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### Course: MAP Recommended Practice > Unit 34

Lesson 14: Common denominators# Common denominators review

Review finding common denominators, and try some practice problems.

## Common denominators

When fractions have the same denominator, we say they have

**common denominators**.Having common denominators makes things like comparing, adding, and subtracting fractions easier.

## Finding a common denominator

One way to find a common denominator for two (or more!) fractions is to list the multiples of each denominator until we find the smallest multiple they have in common.

**Example**

Find a common denominator for $\frac{7}{8}$ and $\frac{3}{10}$ .

The denominators are $8$ and $10$ . Let's list multiples of each:

Multiples of $8$ : $8,16,24,32,{40},48,56,64,72,{80}\text{\u2026}$

Multiples of $10$ : $10,20,30,{40},50,60,70,{80},90,100\text{\u2026}$

Let's use ${40}$ for our common denominator.

## Rewriting fractions with a common denominator

Now, we need to rewrite $\frac{7}{8}$ and $\frac{3}{10}$ with a denominator of ${40}$ .

We need to figure out what to multiply each denominator by to get ${40}$ :

Next, we multiply the numerators by the same number as their denominator:

Now we have written $\frac{7}{8}$ and $\frac{3}{10}$ with a common denominator:

**Note:**The new fractions are equal to their original form, however they are often easier to work with when the denominators are the same.

*Want to learn more about common denominators? Check out this video.*

## Want to join the conversation?

- At first I was really confused with the least common denominator Q's. Then i realised that I had to find the number which was in both multiples. Some questions can be answered like this:

Oh, 3 times 5 is 15! yas

But can you do it another way? (not for the one which you have to times the denominators, but like, the other types of questions)

?/6 and ?/4, something like that. Hope you understand me XD :3(130 votes)- At first i was confused by the option 15 because i wasn't thinking straight and thought that 15 was 10 times five instead of 10 plus five :)(17 votes)

- How do you find a common denomenator for 2 fractions like 1/5 and 2/6?(50 votes)
- You would just keep listing all the multiples until you find a common one, so both 5 and 6 are multiples of 30, so the common denominator would be 30(28 votes)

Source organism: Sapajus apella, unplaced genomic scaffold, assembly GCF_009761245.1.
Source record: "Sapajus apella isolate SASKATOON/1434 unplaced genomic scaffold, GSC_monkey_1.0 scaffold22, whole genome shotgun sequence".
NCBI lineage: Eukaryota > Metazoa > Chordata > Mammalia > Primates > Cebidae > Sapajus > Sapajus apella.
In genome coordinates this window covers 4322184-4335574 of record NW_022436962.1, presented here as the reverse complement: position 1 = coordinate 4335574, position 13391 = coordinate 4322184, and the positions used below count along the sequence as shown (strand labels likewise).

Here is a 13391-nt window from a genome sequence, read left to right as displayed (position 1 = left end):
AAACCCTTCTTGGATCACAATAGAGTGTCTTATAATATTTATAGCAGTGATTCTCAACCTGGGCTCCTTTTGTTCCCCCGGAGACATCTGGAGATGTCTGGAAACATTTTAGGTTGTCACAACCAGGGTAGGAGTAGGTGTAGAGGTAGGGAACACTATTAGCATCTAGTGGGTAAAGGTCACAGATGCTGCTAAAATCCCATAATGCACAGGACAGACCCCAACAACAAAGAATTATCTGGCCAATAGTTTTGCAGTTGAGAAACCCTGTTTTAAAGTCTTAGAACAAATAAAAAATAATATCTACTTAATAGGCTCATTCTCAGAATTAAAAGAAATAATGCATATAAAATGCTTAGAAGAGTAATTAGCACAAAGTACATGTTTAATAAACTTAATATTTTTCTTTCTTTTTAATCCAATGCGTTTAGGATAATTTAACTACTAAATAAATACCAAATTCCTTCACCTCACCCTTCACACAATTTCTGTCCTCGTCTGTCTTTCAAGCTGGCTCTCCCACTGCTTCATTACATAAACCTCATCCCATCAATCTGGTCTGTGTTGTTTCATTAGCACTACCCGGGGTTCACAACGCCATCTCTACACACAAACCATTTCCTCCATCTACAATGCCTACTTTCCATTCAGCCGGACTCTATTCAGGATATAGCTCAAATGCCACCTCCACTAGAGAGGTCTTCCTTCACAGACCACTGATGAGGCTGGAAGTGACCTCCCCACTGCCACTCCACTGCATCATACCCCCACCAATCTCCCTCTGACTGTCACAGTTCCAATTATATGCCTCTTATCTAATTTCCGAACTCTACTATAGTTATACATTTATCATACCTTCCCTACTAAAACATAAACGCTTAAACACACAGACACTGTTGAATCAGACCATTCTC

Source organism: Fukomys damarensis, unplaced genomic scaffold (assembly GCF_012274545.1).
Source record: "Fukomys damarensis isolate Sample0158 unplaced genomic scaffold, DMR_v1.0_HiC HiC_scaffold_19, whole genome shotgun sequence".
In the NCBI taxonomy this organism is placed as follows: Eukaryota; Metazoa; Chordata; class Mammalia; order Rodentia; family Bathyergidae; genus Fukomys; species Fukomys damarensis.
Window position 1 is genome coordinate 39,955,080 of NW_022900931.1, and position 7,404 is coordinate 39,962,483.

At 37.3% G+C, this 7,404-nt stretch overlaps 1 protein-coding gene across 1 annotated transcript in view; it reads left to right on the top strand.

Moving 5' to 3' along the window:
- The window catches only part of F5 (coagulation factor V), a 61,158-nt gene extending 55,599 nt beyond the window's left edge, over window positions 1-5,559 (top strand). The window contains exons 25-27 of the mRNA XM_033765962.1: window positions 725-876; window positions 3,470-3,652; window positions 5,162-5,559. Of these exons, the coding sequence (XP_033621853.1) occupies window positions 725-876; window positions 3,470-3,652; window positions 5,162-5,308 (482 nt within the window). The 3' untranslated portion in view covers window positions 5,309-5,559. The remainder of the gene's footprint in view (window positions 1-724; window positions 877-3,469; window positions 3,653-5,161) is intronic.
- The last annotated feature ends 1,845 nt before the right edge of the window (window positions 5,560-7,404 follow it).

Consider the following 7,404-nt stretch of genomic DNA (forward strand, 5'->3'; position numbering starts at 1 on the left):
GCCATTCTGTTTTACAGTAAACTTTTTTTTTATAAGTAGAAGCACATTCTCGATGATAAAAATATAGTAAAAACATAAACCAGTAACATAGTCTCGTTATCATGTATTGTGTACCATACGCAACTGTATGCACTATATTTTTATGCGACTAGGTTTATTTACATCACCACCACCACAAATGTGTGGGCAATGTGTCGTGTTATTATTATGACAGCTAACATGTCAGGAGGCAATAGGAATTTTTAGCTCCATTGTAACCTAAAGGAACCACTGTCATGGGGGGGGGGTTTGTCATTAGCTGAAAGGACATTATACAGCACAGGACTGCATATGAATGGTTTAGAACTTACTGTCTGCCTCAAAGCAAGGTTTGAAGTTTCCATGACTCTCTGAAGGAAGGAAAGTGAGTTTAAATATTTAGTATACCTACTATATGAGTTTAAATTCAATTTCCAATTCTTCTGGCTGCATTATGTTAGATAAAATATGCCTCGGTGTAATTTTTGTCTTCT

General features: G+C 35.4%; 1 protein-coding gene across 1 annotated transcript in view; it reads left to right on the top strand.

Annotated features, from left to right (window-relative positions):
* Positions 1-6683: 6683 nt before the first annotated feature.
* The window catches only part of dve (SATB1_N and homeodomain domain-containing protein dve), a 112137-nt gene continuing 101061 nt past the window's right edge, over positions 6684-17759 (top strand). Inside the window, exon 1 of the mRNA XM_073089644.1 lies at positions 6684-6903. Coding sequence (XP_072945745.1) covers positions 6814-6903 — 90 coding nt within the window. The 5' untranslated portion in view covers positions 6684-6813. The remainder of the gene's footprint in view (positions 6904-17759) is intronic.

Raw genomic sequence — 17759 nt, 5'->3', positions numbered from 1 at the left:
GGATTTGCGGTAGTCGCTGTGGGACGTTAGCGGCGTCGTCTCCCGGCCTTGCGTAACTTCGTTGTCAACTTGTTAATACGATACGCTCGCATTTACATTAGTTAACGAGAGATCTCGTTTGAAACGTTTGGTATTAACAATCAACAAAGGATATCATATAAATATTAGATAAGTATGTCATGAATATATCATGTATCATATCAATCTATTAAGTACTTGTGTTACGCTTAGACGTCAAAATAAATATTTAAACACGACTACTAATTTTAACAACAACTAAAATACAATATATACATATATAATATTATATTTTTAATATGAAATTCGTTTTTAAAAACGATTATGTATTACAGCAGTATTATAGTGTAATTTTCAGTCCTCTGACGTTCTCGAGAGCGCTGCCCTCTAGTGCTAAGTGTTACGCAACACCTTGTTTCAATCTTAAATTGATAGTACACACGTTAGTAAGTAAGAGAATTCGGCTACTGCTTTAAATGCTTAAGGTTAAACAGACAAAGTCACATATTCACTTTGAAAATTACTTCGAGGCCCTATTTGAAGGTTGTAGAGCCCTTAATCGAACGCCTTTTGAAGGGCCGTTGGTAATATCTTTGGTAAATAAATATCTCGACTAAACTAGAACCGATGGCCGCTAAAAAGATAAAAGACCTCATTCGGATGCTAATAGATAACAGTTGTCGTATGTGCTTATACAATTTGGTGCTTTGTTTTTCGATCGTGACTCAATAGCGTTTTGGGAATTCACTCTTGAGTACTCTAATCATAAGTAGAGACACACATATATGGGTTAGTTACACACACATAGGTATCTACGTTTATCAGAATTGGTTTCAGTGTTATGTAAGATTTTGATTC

- Are two fractions multiplied equals 1 called reciprocals?(8 votes)
- Reciprocals are fractions turned upside down and have the numerator in the denominator area with the denominator in the numerator area. For example, reciprocal of 5/8 is 8/5(20 votes)

- how do you find the common denominators?(6 votes)
- Usually multiple the denominators then cross multiply the denominators by the numerators.So if you have 4/6 x 5/8=

what you would do is do 8 x 6 and get 48 thats you products denominator. Then 8 x 4= 32 and 6 x 5= 30. now you have 30/48x32/48=(25 votes)

- the lowest common denominater of 1/6 and 3/6 is 12 right?(8 votes)
- No, in this case 1/6 and 3/6 already have a common denominator of 6.(28 votes)

- its too hard for me i need help.(7 votes)
- If you need help,read this excerpt.

When fractions have the same denominator, we say they have common denominators. (e.g. 1/6 has a common denominator with 2/6.)

Having common denominators makes things like comparing, adding, and subtracting fractions easier.

One way to find a common denominator for two (or more!) fractions is to list the multiples of each denominator until we find the smallest multiple they have in common.

(e.g 1/4 2/5

4,8,12,16,20

5,10,15,20

Twenty appears in both tables so, 1/10 is the same as 2/20)

Get it?(11 votes)

- 2 x 9 = 18.

2,000 has three zeros at the end, and 900 has two zeros at the end. This is a total of five zeros at the end.

So 2,000 x 900 = 1,800,000.

Have a blessed, wonderful day!(10 votes)

- can get help with fractions?(5 votes)
- can we also divide to get a common denominator?(4 votes)
- how doses 1/3= 3,6,9,12,15

and 6/5=5,10,15,20,25

= 15(5 votes)